What to Do When You Don't Know What to Do (RN)

by Elizabeth Russ, FNP

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    00:01 So you're in clinical, and you were asked to do something by your clinical instructor or by a nurse that you're working with.

    00:07 But you have absolutely...

    00:10 You don't know any of the words that came out of their mouth, right? You don't know what they're talking about.

    00:13 Let alone how to do the things that were actually asked of you.

    00:16 And it can feel really, really hard to say: "Actually, I am, I have no idea what you're talking about." Right? Because you don't want to seem uninterested or like asking you as a waste of time or that you will always say no or, you know, you don't want to be perceived as incompetent. But remember what we discussed in the previous module? Literally any decent human in the clinical world will not see you as incompetent because you are literally there to learn.

    00:42 So try to just scratch that worry off of your list if you can, and let's troubleshoot a few different ways that you can say you don't know how to do something, while still emphasizing that you are totally down to learn how.

    00:56 Because it is totally okay to say that you do not know how to do something.

    01:00 It's why you're there.

    01:01 And you'll be learning, you'll be learning new things forever in health care.

    01:06 This won't be the first thing you don't know how to do.

    01:07 So you might as well get really used to saying, "I have no idea how to do that, but I would like to find out now." And that right there, actually, the last sentence we said, "I don't know how, but I'd like to find out" that is...

    01:17 That sentence is totally, totally acceptable.

    01:19 That's a fine way to express that you don't know how to do something.

    01:22 I personally didn't feel confident enough to be so up-front until many years into my clinical practice when I was much more fine just saying, like: "actually, I don't know how to do that. Will you show me?" There are easier ways in the beginning when you're newer and less okay with admitting, like, full out that you're just clueless on a topic.

    01:40 And we're going to cover those now.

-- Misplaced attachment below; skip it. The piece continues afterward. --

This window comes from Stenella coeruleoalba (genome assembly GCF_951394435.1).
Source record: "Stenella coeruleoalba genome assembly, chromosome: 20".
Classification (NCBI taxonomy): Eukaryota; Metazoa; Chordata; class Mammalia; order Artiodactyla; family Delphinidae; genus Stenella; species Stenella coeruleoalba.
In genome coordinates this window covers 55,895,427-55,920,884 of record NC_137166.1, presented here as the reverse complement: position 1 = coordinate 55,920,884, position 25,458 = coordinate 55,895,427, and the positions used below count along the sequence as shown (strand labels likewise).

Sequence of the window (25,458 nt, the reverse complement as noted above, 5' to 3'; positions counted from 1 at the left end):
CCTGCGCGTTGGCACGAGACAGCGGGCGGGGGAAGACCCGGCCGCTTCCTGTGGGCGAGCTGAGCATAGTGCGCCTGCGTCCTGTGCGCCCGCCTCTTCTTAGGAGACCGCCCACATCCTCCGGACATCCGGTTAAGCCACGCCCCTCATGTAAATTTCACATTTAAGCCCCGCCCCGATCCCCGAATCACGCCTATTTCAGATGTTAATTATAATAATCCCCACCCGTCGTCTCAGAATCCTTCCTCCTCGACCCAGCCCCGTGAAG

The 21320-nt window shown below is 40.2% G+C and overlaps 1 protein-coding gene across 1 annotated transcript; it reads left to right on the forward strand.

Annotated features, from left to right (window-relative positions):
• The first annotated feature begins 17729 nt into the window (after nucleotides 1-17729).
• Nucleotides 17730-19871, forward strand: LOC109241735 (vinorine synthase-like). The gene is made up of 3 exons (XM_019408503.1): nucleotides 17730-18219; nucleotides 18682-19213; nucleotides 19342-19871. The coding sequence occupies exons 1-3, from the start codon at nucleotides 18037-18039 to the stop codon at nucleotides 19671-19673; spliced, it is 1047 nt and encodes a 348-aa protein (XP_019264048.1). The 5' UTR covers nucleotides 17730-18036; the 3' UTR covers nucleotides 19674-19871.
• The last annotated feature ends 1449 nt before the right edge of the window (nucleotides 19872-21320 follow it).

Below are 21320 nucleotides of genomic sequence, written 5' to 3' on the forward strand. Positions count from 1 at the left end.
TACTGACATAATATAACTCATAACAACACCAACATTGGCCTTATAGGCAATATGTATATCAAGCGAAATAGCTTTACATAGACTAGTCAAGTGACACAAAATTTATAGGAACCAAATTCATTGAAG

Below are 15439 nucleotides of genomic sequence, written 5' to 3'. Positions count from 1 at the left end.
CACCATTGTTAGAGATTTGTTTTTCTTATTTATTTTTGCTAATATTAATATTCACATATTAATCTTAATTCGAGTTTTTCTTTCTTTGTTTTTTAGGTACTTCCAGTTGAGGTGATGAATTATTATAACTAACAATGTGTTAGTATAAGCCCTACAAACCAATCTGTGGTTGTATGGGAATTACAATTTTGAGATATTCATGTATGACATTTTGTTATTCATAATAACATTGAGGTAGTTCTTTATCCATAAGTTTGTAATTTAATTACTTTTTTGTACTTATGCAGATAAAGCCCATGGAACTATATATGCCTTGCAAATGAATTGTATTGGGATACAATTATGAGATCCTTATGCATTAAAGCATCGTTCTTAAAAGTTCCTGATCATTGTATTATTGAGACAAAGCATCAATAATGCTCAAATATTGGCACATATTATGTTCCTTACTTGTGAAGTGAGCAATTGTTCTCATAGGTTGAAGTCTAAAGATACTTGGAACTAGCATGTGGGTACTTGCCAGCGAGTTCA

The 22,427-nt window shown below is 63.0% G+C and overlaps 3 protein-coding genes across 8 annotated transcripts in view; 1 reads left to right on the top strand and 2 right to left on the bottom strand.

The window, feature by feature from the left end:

01:41 Here are some examples. "I would love to help you with that, but I am unfamiliar with the process. Could you show me so that I can tackle it next time?" That's going to show you more of, like, "I want to shadow here." Then we have: "that's actually on my list of things to learn this semester, so I haven't quite done it yet, but do you have time to show me?" "I've actually never done that, but I would love to learn if you could show me how." "So I want to do this, but I'm not exactly sure how to do it.

    02:08 Can you point me to someone or could you maybe show me, so you can just guide me through it or have someone else help me?" Any of those are going to work, or whatever feels comfortable to you.

    02:19 It'll be okay, I promise.

    02:20 And practicing saying these things at home, finding your one phrase, is actually going to be really helpful before you even get to clinical.

    02:27 So it can just like roll off your tongue, right? Because you're going to be scared. And if it just falls out of your mouth the moment that you're asked this question, it makes it a lot easier.

    02:35 I promise it's totally normal.

    02:37 Even the most experienced nurse has to have lots of these moments where they're like, "I have, I have no idea", or they have to go look something up.

    02:45 I have always, always said to my preceptees when I'm training them as new nurses, that the things that they don't know, that doesn't scare me.

    02:52 What scares me is when they say they know how to do something, and they actually don't . Never, ever avoid asking for help out of concern for feeling dumb or being a burden. You are not a burden.

    03:03 You are a student.

    03:04 But if you don't speak up and let people know that you need help, that is when things get complicated, that's when frustration will set in, and that's when you can become a burden and cause problems.

    03:13 You will always be learning new things in nursing, so you might as well just embrace it, practice it now.

    03:18 Ask the questions.

    03:19 Learn and grow! Grow my nursing babies.

    03:22 Remember, you can only control how you interact in a learning environment . By being honest and upfront at knowing, like, "Hey, I don't know how to do something", but showing the willingness to learn you are doing your part as a student.

    03:36 If someone is disappointed that you do not know how to do something or is giving you any kind of attitude about them, I need you to know that that is like them being grumpy and that's their problem.

    03:47 That is not a you problem.

    03:48 You did not do anything wrong.

    03:50 You are enough.

    03:51 You're doing the hard things.

    03:53 Okay, friends? Go you.

    About the Lecture

    The lecture What to Do When You Don't Know What to Do (RN) by Elizabeth Russ, FNP is from the course Succeed in Clinical (RN).

    Included Quiz Questions

    1. Say that you don't know how to do something.
    2. Embrace not knowing how to do something.
    3. Be honest and upfront.
    4. Only ask questions once.
    5. Be better prepared if you don't know how to perform a skill in clinical.

    Author of lecture What to Do When You Don't Know What to Do (RN)

     Elizabeth Russ, FNP

    Elizabeth Russ, FNP

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